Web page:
For Group E streams that are in very poor condition or critically damaged, plus even some of the worst poor condition or seriously damaged streams assigned to Group D, I suggest that no actions be taken to attempt restoration. The costs to attempt restoration of these very badly damaged streams will almost certainly be very high and the ecological benefits at or near zero. But, some degree of short-term stabilization should be done in these streams to eliminate hazards to human health/safety and improve aesthetics.

The triage approach described here is a suggested first step in targeting damaged streams for restoration aimed at returning a stream to its pre-damage level of ecological integrity and restoring its ecological structure and functions.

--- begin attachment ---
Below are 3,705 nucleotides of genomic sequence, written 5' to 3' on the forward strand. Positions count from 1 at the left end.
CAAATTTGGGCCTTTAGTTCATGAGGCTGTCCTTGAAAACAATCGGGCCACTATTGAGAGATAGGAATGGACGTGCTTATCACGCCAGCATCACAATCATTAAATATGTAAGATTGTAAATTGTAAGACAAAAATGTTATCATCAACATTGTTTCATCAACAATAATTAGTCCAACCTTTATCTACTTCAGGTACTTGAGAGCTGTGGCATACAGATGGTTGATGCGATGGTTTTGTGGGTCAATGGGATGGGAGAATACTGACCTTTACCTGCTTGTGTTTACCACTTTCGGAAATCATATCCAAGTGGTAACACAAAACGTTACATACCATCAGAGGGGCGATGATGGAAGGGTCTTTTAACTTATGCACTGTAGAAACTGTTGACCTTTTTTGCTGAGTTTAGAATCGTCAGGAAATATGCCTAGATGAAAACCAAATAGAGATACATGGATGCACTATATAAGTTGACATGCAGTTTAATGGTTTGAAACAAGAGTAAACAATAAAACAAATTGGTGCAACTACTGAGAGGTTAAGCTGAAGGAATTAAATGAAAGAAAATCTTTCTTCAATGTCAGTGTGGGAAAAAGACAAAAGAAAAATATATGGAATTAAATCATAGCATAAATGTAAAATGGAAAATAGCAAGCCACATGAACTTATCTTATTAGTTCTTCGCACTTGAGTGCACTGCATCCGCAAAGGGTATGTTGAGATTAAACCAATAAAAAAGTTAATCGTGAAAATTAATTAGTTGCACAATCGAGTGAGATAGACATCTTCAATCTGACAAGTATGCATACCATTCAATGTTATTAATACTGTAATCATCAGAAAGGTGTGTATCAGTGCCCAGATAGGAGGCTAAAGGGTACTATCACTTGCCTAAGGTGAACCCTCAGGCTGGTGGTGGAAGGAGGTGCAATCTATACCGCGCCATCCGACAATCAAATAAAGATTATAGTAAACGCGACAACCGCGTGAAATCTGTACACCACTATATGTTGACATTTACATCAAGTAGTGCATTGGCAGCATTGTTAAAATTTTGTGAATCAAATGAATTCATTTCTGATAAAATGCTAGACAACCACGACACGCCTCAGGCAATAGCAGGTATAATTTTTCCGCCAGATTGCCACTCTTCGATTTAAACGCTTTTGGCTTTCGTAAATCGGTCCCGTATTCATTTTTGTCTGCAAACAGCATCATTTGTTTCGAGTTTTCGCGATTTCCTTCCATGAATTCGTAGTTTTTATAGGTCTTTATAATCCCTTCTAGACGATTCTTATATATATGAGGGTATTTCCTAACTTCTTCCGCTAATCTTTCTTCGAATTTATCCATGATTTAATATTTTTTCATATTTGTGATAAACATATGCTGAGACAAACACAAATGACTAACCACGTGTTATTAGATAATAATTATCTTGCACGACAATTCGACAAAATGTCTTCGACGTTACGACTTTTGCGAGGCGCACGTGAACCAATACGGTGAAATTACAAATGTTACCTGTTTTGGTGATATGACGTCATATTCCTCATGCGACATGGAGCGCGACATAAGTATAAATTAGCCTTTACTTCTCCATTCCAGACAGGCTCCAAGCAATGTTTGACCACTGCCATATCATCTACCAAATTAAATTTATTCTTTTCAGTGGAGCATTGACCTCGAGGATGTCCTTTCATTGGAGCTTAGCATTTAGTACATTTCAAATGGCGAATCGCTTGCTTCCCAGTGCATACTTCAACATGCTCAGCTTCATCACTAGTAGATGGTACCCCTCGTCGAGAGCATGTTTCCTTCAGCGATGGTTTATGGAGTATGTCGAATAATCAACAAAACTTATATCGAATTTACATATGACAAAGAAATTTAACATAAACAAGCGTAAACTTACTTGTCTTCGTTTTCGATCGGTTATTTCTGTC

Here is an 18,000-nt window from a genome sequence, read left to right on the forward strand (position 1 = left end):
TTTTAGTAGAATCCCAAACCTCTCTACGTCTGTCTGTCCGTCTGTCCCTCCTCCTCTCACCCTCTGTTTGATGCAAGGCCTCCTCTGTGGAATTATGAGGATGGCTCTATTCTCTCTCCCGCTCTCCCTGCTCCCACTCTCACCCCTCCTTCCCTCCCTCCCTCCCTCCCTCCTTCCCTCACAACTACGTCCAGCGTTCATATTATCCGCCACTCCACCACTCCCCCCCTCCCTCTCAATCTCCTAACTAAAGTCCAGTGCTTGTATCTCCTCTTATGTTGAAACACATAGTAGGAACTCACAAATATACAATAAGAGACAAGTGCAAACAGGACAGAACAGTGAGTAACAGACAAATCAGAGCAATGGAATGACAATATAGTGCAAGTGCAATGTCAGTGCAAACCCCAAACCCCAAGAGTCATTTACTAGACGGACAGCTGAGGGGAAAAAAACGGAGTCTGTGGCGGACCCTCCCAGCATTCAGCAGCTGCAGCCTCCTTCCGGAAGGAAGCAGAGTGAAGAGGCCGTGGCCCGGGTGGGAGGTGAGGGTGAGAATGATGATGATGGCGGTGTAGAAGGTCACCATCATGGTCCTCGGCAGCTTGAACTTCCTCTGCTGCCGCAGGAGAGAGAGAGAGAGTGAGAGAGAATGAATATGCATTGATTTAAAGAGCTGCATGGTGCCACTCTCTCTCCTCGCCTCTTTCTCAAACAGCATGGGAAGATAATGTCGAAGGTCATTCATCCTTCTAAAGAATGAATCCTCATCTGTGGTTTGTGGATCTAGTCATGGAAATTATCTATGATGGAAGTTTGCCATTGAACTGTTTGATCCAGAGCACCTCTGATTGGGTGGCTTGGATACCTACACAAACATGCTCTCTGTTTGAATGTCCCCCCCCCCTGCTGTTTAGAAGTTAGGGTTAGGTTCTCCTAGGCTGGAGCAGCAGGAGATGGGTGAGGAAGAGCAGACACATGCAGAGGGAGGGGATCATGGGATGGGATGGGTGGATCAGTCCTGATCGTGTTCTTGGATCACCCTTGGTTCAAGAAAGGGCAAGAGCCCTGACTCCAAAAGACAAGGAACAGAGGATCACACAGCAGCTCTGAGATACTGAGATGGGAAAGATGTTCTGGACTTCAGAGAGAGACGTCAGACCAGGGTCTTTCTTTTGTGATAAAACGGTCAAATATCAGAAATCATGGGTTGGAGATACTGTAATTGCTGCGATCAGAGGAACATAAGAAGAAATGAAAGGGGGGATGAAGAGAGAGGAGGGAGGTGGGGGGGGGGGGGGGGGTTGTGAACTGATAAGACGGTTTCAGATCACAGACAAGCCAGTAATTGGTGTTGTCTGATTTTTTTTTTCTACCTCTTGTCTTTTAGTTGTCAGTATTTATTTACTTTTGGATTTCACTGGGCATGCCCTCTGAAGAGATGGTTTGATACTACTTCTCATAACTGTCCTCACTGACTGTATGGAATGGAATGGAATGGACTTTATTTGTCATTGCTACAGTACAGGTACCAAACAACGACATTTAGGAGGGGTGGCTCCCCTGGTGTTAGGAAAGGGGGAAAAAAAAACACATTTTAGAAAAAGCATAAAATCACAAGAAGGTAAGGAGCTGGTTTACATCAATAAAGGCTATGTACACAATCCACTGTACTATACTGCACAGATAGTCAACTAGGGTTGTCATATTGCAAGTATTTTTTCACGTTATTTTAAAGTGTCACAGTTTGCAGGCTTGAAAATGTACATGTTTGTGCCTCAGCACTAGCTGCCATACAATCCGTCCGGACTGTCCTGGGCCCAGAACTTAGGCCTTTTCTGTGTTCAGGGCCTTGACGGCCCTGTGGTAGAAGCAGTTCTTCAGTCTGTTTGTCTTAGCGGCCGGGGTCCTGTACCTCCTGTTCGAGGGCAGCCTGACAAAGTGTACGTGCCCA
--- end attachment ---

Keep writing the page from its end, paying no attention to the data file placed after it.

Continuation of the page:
As mentioned earlier, the major focus of stream restoration projects in Maryland and the rest of the Chesapeake Bay watershed is currently on reducing nutrients and sediment loads. Little more than lip service is being paid to ecological integrity. But I sense growing momentum within the Chesapeake Bay Program and other governmental agencies to also consider the ecological conditions of streams while working to reduce nutrients and sediments.

In time, I’m hopeful that restoration project proposals that aim to raise the ecological integrity of damaged streams — or yield what Rich Starr of the U.S. Fish and Wildlife calls “biological lift” — while also reducing nutrient and sediment loads, will have a better chance of being funded than proposed projects lacking a biological focus.

Triage can sort out those streams with still intact ecological integrity (i.e., mostly healthy or only slightly degraded) that do not need costly restoration actions, but deserve to be protected, and soon, lest they become further damaged.